The Russo Brothers spent the first 10 years their careers directing episodes of television, most notably 2 of my all time favorite comedies: Arrested Development & Community. The brilliance of their work on those shows caught the attention of Kevin Feige, who hired them to take over the Captain America franchise with great success. After 2 Cap films, Marvel gave the Russos the keys to finish the Infinity Saga and direct Avengers: Infinity War & Avengers: Endgame, the studios biggest releases to date. As it currently stands, those last 2 are the #2 and #5 highest grossing films of all time world wide.
From humble beginnings to the greatest of success, where did the Russo’s decide to take their talents post MCU? Well they first made a movie for Apple TV+ that you haven’t seen or haven’t heard of called Cherry, starring MCU alum Tom Holland. They’re back again with another direct to streaming movie starring one of their MCU muses: The Gray Man. So what’s the biggest difference between these 2 projects? About $160 Million on the production budget.
The Gray Man is infamously the most expensive film ever released by Netflix. With a reported budget of $200 million, this was Netflix’s big swing at starting a massive tentpole action franchise. A lot of that money went to the Russo’s and the many A-List stars they got to sign on for this manilla tale. Streamers have to overpay for these types of projects but for the most part you can tell that money really did go into everything on screen. This movie has way more world traveling espionage than even the 007 franchise and the same can be said for the amount of action scenes stuffed into it.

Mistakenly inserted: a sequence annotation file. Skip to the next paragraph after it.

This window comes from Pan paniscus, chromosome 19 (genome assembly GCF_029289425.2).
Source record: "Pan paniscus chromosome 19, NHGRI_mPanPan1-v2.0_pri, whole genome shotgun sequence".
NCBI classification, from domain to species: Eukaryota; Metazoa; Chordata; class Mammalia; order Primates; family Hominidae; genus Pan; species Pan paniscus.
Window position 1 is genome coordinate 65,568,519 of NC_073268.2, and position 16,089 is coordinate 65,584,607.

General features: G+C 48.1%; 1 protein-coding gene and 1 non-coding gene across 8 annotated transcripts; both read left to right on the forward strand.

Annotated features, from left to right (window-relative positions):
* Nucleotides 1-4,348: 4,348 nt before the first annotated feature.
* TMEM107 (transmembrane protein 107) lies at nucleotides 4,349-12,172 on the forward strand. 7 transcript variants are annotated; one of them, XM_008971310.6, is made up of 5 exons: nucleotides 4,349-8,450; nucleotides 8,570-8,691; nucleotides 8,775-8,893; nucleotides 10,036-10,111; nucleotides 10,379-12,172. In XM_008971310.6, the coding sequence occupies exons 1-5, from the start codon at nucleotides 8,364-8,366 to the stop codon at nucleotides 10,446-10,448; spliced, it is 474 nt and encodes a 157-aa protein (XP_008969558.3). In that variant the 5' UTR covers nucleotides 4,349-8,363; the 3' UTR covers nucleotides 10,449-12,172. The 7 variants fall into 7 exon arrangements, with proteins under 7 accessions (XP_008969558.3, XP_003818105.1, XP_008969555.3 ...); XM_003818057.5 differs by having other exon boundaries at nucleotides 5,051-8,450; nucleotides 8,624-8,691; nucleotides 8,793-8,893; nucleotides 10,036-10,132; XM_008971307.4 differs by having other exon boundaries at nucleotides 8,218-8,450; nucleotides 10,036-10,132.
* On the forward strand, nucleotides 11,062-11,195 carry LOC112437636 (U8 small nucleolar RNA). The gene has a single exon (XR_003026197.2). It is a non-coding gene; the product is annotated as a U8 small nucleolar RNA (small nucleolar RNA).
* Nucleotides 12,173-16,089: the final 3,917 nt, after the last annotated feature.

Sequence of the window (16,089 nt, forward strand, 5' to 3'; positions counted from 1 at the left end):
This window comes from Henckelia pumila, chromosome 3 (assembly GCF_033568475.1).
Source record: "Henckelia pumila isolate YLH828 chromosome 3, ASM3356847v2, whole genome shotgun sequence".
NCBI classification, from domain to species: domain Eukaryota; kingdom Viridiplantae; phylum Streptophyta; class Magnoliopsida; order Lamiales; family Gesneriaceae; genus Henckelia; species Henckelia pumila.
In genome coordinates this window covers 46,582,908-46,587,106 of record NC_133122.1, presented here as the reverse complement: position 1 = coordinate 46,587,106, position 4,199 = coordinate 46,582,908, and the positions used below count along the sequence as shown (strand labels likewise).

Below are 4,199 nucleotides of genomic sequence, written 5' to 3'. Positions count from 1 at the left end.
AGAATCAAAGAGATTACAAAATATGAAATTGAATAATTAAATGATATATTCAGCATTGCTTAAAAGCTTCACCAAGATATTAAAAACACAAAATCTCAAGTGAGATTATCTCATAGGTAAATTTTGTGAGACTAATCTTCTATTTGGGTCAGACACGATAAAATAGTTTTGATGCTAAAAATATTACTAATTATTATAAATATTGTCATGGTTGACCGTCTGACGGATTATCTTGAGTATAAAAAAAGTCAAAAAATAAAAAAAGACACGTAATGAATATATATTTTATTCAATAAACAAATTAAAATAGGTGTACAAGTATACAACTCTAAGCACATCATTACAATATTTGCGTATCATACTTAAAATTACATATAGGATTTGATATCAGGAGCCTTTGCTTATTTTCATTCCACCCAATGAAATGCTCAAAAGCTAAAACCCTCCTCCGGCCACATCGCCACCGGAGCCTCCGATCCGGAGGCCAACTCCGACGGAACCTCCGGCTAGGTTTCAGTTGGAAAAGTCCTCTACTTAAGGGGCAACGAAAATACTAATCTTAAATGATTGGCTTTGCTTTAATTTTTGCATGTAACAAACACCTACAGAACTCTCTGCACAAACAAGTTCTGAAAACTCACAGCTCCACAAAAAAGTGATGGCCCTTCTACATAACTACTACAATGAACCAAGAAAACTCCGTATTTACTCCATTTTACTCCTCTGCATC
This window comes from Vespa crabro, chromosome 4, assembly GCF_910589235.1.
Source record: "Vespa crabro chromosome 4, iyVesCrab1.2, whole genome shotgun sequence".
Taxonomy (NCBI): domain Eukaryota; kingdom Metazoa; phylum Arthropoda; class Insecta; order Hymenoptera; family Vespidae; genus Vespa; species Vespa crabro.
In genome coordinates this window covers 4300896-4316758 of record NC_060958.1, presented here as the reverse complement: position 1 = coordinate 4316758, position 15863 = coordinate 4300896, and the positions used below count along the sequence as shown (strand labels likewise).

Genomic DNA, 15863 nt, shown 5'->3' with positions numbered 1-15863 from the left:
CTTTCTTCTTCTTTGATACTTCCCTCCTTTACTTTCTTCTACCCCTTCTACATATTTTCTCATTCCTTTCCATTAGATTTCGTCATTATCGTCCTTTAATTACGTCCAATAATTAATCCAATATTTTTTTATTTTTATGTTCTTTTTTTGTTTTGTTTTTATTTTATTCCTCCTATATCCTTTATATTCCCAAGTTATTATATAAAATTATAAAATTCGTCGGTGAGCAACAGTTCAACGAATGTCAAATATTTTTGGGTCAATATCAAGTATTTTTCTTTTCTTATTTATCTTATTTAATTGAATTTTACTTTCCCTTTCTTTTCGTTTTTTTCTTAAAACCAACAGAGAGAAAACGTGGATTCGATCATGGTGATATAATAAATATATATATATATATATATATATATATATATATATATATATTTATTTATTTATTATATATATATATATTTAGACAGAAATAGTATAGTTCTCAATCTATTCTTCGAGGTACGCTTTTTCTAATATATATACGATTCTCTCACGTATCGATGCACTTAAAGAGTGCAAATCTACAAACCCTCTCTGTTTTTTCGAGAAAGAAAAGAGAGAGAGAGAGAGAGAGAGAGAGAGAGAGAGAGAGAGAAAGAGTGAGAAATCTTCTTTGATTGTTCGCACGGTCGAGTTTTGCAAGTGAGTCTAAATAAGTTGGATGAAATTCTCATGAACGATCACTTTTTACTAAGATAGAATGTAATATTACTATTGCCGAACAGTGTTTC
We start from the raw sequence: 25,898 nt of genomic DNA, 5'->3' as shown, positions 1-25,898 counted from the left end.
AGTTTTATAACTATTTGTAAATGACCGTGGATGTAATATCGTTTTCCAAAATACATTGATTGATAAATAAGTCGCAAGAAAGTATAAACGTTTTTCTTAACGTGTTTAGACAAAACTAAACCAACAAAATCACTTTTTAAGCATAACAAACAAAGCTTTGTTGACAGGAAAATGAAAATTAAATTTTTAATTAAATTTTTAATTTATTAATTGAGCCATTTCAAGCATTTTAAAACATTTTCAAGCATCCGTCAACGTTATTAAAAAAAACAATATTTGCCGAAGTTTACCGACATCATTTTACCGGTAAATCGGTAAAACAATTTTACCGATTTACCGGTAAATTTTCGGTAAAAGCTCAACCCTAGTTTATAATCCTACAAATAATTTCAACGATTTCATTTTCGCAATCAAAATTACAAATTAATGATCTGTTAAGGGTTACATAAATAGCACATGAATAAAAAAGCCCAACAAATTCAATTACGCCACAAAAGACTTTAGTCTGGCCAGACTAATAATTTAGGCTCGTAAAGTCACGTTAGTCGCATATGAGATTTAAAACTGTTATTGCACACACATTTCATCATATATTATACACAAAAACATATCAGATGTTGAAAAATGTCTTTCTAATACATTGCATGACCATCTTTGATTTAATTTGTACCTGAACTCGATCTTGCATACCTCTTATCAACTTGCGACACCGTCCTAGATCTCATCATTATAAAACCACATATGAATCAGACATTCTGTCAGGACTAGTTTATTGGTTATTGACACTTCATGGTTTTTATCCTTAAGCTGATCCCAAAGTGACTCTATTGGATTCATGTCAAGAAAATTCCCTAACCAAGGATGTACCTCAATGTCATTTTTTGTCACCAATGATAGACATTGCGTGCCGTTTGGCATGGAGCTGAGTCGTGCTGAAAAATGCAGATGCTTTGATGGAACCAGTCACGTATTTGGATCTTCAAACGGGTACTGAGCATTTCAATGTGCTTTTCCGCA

The Gray Man is adapted from the novel written by Mark Greaney. I’m frankly perplexed by that fact as there’s very minimal plot and a whole lotta shooting going on in this one. This is a very generic “CIA turns on one of their best agents while also trying to recapture an incriminating MacGuffin.” If you’ve seen any of the Mission: Impossible movies, you’ve seen this exact story done in a much more creative way. In fact, if you mix Mission: Impossible (1996) and John Wick 3 together while taking out the craft, at the bottom of the bowl you’ll find The Gray Man.